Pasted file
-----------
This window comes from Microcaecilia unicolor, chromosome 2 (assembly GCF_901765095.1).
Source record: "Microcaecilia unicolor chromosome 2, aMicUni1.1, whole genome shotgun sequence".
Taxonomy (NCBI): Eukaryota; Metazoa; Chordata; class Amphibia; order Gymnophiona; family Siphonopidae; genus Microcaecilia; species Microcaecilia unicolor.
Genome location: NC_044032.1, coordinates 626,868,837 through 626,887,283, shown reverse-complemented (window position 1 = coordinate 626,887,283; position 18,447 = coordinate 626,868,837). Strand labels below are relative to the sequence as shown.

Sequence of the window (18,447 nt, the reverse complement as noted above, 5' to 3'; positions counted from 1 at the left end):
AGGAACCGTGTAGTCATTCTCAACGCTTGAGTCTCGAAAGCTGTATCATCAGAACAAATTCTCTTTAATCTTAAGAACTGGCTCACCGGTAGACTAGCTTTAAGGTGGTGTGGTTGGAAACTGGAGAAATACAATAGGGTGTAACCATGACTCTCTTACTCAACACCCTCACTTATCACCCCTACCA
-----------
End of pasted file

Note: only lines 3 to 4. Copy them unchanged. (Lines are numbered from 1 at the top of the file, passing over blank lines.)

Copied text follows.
Taxonomy (NCBI): Eukaryota; Metazoa; Chordata; class Amphibia; order Gymnophiona; family Siphonopidae; genus Microcaecilia; species Microcaecilia unicolor.
Genome location: NC_044032.1, coordinates 626,868,837 through 626,887,283, shown reverse-complemented (window position 1 = coordinate 626,887,283; position 18,447 = coordinate 626,868,837). Strand labels below are relative to the sequence as shown.